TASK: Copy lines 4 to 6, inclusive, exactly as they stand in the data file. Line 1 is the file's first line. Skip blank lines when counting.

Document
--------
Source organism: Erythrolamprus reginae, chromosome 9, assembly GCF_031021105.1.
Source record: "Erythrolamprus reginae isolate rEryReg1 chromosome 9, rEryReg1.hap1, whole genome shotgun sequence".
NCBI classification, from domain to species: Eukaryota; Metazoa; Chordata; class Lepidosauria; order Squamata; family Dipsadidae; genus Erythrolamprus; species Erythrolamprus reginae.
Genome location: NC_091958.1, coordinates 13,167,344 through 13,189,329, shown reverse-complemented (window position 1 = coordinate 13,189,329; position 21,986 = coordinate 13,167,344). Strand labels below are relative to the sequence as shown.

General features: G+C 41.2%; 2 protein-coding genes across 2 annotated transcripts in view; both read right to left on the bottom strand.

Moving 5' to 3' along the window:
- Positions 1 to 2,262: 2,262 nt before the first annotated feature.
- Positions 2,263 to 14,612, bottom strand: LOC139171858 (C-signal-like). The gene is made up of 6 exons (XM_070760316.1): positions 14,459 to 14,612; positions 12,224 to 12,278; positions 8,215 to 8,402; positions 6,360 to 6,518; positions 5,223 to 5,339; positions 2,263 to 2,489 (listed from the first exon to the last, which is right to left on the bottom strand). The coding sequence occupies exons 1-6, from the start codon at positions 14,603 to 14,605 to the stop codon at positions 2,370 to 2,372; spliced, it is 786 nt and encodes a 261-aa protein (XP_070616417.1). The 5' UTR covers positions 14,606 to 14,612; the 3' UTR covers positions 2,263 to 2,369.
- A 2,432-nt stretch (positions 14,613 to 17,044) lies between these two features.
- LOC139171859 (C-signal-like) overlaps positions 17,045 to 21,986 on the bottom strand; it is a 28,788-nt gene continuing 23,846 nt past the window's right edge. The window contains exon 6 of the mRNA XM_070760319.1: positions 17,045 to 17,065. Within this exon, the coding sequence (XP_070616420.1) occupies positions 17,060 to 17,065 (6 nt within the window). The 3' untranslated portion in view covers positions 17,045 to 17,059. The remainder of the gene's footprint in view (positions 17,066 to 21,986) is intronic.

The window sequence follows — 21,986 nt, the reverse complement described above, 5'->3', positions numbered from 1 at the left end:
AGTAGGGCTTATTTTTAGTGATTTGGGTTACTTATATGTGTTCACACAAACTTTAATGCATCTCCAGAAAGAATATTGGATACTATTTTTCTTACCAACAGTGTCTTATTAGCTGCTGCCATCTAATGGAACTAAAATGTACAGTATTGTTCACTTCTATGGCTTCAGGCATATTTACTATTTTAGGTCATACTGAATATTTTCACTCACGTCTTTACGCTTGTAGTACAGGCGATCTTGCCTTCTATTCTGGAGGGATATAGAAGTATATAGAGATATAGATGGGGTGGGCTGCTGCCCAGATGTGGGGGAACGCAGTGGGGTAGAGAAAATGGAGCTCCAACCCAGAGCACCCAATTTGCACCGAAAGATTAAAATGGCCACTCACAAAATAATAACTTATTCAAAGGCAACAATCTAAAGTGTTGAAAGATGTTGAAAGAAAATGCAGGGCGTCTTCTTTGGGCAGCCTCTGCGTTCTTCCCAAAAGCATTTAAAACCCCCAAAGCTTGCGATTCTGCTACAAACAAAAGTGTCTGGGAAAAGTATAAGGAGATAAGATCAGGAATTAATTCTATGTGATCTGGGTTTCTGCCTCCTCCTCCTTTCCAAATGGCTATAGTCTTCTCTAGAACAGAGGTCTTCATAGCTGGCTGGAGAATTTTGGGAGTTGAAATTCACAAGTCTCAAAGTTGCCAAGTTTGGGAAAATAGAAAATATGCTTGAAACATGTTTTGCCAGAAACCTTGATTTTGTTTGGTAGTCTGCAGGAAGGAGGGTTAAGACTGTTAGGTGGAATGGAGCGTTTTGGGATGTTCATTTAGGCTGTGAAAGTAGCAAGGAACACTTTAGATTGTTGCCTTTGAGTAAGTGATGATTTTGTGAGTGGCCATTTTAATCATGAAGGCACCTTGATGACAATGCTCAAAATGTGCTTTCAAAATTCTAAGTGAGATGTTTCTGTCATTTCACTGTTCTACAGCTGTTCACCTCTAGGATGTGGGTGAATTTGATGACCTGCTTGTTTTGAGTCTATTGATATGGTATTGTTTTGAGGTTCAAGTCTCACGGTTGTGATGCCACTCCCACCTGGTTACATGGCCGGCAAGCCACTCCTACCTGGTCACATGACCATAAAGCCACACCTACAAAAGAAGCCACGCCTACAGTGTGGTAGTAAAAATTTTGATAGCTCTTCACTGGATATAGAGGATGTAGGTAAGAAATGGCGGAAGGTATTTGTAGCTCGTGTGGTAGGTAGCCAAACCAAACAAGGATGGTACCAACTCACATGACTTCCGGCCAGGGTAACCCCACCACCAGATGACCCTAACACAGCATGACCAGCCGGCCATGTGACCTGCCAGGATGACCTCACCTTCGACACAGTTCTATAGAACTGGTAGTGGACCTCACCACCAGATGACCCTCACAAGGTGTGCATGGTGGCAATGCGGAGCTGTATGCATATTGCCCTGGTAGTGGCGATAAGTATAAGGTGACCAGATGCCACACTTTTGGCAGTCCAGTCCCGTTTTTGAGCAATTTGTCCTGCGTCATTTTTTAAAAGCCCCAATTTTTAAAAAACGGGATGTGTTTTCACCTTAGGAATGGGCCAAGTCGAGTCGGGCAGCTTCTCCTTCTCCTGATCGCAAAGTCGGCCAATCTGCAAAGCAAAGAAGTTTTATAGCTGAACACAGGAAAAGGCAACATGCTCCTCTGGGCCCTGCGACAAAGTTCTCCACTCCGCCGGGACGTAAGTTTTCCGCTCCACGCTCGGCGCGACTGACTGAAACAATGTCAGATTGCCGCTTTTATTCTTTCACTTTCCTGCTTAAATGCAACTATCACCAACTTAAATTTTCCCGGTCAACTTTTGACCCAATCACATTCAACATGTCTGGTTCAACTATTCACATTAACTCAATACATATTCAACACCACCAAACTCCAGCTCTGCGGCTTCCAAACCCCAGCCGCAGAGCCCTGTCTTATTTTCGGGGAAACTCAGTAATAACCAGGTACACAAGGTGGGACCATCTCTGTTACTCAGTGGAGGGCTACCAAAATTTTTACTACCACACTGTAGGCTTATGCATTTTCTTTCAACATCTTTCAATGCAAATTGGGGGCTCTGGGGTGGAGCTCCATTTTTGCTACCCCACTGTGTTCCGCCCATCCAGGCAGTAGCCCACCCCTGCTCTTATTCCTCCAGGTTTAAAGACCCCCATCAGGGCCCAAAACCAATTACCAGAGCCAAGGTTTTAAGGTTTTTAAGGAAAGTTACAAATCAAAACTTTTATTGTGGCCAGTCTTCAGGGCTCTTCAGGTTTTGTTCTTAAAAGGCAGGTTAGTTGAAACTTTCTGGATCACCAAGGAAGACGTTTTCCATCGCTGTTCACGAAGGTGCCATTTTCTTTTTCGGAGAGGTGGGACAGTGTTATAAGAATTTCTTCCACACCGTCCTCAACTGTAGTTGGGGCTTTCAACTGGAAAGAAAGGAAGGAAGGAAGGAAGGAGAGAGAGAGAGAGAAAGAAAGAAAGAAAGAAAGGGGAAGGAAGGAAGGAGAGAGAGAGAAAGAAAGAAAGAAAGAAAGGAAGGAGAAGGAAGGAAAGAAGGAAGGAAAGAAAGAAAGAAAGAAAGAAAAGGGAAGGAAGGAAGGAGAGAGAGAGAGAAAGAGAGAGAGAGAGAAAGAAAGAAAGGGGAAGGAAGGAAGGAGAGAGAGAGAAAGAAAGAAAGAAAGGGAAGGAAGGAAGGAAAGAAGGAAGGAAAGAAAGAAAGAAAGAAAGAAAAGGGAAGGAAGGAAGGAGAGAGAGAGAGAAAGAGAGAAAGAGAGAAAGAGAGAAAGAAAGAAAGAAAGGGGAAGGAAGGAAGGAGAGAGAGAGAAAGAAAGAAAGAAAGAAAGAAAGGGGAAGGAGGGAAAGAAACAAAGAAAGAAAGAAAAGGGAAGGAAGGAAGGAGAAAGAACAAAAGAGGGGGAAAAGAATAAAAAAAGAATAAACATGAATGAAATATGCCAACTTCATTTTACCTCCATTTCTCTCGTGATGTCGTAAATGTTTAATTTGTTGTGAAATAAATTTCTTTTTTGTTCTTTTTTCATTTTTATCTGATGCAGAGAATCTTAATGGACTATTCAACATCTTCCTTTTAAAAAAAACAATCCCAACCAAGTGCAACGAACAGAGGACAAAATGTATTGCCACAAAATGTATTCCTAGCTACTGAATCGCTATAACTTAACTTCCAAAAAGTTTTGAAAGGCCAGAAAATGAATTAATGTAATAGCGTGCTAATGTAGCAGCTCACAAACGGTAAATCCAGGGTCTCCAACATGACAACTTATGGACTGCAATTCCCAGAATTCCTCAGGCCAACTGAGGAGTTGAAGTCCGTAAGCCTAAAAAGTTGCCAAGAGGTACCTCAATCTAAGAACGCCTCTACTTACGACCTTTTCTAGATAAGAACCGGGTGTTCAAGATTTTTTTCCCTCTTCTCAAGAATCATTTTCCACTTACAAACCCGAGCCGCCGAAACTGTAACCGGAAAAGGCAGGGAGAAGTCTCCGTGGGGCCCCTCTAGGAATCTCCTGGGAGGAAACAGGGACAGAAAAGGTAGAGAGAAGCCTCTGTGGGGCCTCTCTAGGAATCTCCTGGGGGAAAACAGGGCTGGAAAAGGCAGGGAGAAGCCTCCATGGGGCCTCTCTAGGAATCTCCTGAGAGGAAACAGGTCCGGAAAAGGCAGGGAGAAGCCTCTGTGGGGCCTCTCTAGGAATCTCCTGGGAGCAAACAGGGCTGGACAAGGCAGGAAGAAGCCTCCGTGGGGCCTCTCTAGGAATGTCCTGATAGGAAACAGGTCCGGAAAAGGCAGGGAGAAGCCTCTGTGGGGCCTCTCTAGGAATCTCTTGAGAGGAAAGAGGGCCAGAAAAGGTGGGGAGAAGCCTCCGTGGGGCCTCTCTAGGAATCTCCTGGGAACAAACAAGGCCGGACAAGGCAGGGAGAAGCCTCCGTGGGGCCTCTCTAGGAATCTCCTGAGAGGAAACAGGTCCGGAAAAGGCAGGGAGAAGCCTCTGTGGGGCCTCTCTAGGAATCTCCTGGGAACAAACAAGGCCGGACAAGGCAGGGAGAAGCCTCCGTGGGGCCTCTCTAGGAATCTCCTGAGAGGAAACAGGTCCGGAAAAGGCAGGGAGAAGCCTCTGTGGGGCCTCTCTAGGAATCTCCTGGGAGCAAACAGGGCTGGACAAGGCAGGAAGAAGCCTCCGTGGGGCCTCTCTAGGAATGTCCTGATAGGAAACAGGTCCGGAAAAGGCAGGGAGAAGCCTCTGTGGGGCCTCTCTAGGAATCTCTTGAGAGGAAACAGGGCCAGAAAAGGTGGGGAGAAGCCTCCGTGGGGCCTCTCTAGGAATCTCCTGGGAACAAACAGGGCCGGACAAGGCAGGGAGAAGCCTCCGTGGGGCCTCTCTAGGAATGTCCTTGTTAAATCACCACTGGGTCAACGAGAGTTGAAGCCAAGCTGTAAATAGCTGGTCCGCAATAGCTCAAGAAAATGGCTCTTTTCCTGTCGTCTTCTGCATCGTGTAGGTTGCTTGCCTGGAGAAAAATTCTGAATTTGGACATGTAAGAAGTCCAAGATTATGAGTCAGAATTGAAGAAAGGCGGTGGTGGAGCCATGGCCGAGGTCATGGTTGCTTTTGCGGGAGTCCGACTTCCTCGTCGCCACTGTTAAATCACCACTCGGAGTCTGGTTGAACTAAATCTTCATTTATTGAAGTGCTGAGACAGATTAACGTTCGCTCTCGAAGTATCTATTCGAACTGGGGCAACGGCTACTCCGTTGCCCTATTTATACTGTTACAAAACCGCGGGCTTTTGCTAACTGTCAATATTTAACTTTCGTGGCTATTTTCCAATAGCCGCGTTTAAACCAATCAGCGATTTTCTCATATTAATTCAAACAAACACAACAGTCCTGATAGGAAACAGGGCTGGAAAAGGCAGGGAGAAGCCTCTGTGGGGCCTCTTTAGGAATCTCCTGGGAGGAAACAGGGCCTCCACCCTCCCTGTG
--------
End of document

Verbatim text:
Genome location: NC_091958.1, coordinates 13,167,344 through 13,189,329, shown reverse-complemented (window position 1 = coordinate 13,189,329; position 21,986 = coordinate 13,167,344). Strand labels below are relative to the sequence as shown.

General features: G+C 41.2%; 2 protein-coding genes across 2 annotated transcripts in view; both read right to left on the bottom strand.

Moving 5' to 3' along the window: